In a written statement from Major League Baseball, the organization assured the public that it “has been aware of and has fully cooperated with the federal investigation into the illegal breach of the Astros’ baseball operations database.” The League also promised to “evaluate the next steps” and “make decisions promptly” after the federal investigation concludes.
The cyberattacks may have been a revenge tactic by Cardinals’ employees against former Cardinals executive and current Astros’ general manager, Jeff Luhnow. Mr. Luhnow, a scouting and player development executive with the Cardinals, was instrumental in the team’s World Series success by developing a unique way to evaluate players and manage talent. Much of Luhnow’s success with the Cardinals was attributed to a computer system, named “Redbird,” which contained the organization’s collective baseball knowledge. When Mr. Luhnow’s polarizing tenure with the Cardinals came to an end after the 2011 season, he left to become the general manger of the Astros. Once with the Astros, he used his computer expertise to create an electronic baseball knowledge system similar to the Cardinals’ “Redbird.”
The Astros’ system, known as “Ground Control,” was a collection of the team’s baseball data that weighted information based on the opinions of the team’s physicians, scouts, statisticians, and coaches. Investigators believe that members of the Cardinals organization used Luhnow’s old passwords to hack into the team’s system and steal data. This is a common practice among cybercriminals who attempt to use previous passwords to gain access to other restricted networks. The investigation initially began last year when the Astros believed that the cyberattacks had originated from rouge outside hackers. It was only after further investigation that the F.B.I. determined the source of the cyberattacks to be a home occupied by a Cardinals’ employee.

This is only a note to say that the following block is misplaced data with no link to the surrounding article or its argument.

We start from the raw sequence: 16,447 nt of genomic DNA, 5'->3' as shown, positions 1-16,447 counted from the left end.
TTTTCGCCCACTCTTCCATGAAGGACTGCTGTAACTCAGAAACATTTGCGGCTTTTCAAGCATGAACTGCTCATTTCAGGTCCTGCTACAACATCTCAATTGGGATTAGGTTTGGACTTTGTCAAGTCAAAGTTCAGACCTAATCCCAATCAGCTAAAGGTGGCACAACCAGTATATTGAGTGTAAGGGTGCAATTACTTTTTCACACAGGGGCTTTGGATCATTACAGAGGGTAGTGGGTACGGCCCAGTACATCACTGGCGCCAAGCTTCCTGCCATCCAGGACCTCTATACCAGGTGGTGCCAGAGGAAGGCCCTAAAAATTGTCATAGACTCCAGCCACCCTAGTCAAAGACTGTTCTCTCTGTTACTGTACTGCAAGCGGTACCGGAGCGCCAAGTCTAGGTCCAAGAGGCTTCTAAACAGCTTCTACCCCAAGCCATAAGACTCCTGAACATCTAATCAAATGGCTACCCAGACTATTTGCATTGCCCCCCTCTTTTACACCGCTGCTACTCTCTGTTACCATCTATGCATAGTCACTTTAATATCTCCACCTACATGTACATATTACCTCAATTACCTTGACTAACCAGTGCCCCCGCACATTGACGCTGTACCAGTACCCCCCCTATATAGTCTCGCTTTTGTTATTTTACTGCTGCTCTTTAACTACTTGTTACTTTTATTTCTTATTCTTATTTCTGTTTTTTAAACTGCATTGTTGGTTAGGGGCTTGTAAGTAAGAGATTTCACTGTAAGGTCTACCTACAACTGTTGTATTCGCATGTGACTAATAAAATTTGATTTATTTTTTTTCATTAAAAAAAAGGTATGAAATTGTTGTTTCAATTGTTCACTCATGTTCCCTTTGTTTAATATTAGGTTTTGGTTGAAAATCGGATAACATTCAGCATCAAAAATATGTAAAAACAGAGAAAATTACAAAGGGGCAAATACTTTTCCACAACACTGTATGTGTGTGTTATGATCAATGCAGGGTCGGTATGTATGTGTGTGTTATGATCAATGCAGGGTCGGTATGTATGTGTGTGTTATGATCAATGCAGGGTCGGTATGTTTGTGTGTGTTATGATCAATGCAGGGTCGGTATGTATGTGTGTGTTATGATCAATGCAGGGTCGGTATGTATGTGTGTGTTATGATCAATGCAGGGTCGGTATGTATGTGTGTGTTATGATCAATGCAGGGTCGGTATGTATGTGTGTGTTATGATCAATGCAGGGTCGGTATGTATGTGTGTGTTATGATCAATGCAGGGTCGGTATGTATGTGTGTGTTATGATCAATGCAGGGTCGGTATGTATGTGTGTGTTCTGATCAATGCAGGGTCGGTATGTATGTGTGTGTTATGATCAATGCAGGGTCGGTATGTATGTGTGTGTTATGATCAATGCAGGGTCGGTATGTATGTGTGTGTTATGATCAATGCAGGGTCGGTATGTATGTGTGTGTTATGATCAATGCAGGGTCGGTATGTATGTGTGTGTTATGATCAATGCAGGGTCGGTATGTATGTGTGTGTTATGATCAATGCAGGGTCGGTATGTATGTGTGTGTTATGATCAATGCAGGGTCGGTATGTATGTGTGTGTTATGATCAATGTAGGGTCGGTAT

At this point the investigation is ongoing and federal officials would not comment on which Cardinals’ employees were involved in the matter or if the front office executives had any knowledge of the cyberattacks. No Cardinals’ employees have been suspended or put on leave yet.
In response to a data breach in 2014, employees of University of Pittsburgh Medical Center filed a two-count class action complaint against UPMC for (1) negligence and (2) breach of an implied contract for failing to protect their personal data. The employee plaintiffs alleged that their Social Security numbers, names, addresses, birthdates, W2 information and salaries were stolen and used to file fraudulent tax returns and open fraudulent bank accounts.
In dismissing the class action, Judge R. Stanton Wettick Jr. ruled that Pennsylvania law does not recognize a private right of action to recover actual damages as a result of a data breach. Judge Wettick stated that creating such a cause of action in the context of a data breach would overwhelm the state courts and require businesses – who are also victims in criminal activity – to spend substantial resources to respond to these claims. Judge Wettick noted that, to date, the only obligation imposed upon businesses by the Pennsylvania General Assembly is to provide notification of a data breach. Judge Wettick refused to interfere with the legislature’s direction in this area of the law.
This decision confirms that, under Pennsylvania law, plaintiffs will continue to have difficulty bringing claims against businesses who suffer data breaches.